Minimal Editorial Skills Needed For A Church Webmaster To Thrive
Posted by Bill Anderton
In yesterday’s blog posting, I discussed organizing an online ministry team around a traditional publication model. Today, I’m going to drill down into the functions of the editorial department and the department's leader: the webmaster.
Please note that a webmaster might perform additional functions in other departments too, like production and circulation. However, today, I’m only going to discuss the editorial-department functions. Also, in this posting, I will only discuss entry-level skills for a webmaster or the minimum skills need to do well in the position.
Ideally, webmasters will come into their positions with all of these skills and perhaps more. However, in the real world, often church volunteers will arrive in their positions without a full complement of these skill or some skills not fully developed. In these cases, entry-level webmasters must learn through on-the-job training. This is certainly possible but it does put the entry-level volunteer under a certain amount of stress to learn these skills as quickly as possible. It is important that the church support webmasters during their learning phase.
A minimally functional webmaster must be able to organize the content of a website into appropriate sections and build an appropriate taxonomy for a website.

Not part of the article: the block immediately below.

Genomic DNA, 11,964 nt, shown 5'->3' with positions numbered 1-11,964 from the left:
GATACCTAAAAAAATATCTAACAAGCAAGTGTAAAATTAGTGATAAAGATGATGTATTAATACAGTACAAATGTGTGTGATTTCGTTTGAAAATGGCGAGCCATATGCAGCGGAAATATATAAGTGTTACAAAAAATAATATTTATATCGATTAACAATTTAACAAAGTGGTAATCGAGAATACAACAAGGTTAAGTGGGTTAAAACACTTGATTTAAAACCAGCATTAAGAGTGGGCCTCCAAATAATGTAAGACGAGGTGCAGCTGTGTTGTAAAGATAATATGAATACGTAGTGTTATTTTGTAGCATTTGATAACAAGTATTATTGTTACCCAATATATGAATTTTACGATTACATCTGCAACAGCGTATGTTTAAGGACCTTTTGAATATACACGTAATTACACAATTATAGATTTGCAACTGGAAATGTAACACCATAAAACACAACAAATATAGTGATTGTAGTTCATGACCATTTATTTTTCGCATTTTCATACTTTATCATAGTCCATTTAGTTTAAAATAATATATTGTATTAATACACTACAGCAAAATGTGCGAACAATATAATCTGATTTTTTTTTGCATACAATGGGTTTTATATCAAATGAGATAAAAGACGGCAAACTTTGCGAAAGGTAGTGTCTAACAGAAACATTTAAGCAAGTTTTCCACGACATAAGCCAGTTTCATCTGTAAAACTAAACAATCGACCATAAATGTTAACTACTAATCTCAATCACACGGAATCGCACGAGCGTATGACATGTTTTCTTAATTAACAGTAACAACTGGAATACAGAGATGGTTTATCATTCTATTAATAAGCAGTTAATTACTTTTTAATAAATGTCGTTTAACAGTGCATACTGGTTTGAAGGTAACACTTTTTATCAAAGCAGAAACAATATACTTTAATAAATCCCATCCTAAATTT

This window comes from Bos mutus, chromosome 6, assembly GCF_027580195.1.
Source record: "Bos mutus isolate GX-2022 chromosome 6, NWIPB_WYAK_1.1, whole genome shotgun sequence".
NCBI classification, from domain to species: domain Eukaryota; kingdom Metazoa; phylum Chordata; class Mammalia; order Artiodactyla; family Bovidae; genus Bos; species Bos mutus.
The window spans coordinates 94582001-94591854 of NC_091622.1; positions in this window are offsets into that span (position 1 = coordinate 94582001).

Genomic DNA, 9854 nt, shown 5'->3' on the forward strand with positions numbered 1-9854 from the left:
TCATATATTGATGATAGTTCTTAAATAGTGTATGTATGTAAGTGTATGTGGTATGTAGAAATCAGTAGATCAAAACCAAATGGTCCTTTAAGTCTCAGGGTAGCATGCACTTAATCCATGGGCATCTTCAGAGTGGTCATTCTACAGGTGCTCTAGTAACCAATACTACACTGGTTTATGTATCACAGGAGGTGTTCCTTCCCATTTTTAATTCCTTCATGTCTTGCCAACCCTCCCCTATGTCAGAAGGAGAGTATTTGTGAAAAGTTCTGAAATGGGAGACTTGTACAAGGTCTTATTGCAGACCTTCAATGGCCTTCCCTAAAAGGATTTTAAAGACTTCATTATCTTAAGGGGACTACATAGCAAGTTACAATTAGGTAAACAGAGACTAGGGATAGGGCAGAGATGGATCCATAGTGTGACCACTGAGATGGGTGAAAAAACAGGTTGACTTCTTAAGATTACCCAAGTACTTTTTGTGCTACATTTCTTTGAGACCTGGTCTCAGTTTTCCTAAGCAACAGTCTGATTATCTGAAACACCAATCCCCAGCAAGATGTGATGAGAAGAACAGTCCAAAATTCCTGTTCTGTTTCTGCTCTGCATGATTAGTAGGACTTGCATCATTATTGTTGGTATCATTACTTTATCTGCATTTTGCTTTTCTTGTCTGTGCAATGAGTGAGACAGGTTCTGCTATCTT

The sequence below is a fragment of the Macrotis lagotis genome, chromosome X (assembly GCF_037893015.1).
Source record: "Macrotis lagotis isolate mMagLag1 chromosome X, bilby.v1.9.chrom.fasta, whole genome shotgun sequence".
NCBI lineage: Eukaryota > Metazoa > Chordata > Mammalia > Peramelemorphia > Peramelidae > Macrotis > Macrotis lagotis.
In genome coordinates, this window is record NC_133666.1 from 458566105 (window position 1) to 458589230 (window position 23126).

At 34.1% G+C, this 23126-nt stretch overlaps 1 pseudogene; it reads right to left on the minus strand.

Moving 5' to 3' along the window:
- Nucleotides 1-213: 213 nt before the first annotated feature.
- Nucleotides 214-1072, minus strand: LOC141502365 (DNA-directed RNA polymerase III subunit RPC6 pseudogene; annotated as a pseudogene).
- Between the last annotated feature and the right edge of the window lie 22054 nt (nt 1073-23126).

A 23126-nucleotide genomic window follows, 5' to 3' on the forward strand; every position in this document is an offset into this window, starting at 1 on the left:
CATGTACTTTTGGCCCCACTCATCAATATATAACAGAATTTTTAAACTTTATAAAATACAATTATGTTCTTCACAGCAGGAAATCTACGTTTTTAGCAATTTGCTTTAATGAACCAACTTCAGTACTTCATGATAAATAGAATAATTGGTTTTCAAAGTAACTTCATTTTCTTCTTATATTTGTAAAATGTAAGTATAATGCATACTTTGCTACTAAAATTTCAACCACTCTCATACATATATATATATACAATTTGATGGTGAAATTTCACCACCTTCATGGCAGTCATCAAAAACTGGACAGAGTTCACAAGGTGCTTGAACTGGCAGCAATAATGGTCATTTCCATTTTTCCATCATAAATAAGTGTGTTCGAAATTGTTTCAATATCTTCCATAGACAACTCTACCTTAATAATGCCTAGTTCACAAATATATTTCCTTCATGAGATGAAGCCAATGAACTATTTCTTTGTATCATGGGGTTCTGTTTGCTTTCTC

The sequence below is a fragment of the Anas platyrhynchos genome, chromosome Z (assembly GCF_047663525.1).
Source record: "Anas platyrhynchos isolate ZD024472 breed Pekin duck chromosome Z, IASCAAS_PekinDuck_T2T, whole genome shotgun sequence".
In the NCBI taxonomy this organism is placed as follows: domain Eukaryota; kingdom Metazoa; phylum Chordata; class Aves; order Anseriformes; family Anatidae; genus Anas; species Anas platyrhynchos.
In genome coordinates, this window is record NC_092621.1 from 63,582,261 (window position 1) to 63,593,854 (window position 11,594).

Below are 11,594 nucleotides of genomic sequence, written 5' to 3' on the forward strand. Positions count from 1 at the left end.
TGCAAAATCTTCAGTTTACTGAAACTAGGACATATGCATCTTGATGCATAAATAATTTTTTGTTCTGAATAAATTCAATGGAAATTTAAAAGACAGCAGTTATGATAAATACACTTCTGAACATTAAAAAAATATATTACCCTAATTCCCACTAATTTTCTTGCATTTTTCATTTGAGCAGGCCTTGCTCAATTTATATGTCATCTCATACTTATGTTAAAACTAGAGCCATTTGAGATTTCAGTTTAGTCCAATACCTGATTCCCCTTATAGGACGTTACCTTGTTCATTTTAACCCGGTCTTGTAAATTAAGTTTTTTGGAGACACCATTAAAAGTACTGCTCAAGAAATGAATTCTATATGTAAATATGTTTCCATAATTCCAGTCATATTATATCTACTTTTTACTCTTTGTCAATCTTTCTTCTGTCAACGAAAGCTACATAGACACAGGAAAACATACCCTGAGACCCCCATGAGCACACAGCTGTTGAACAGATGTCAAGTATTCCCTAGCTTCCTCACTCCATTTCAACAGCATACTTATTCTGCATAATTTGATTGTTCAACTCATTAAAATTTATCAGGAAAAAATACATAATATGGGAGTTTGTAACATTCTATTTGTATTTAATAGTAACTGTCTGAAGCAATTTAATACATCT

The webmaster must then be able to take the resulting taxonomy and translate it into various navigation methods that will be used in the site.
The first editorial skills that a webmaster should possess are analogous to an Executive Editor. Much of the responsibilities of being a webmaster involve certain skills typical of journalists who make decisions about what content and stories should appear in the website in order to meet the grand strategic goals of the publisher. Also the webmaster will make decisions about the placement of stories within the website: what stories should be more prominently featured over other stories, how stories should be rotated in the story’s lifecycle, improving content of items submitted for publication, etc. Also, decisions about how stories are linked into both pages and navigation components are closely related to other editorial skills.
Even entry-level webmasters should be capable of making these types of decisions.
A minimally functional webmaster must be able to recruit other people to contribute content for the website (copy, photos, illustrations, etc.), evaluate their capabilities and skills and their suitability for certain specific assignments.
A minimally functional webmaster should be able to make assignments to produce content, provide supervision and guidance of the person given the content develop assignment and manage the process of the assignment’s completion and submission to the website for publication.
Web Developmental Editing/Authoring is the process by which content is proactively developed to meet the publishing objectives of the website. It includes the consultation before the writing begins. The developmental editor may help plan the organization, features, and other aspects of the work, and prepare developmental reviews or analyses.
Duties often include the following: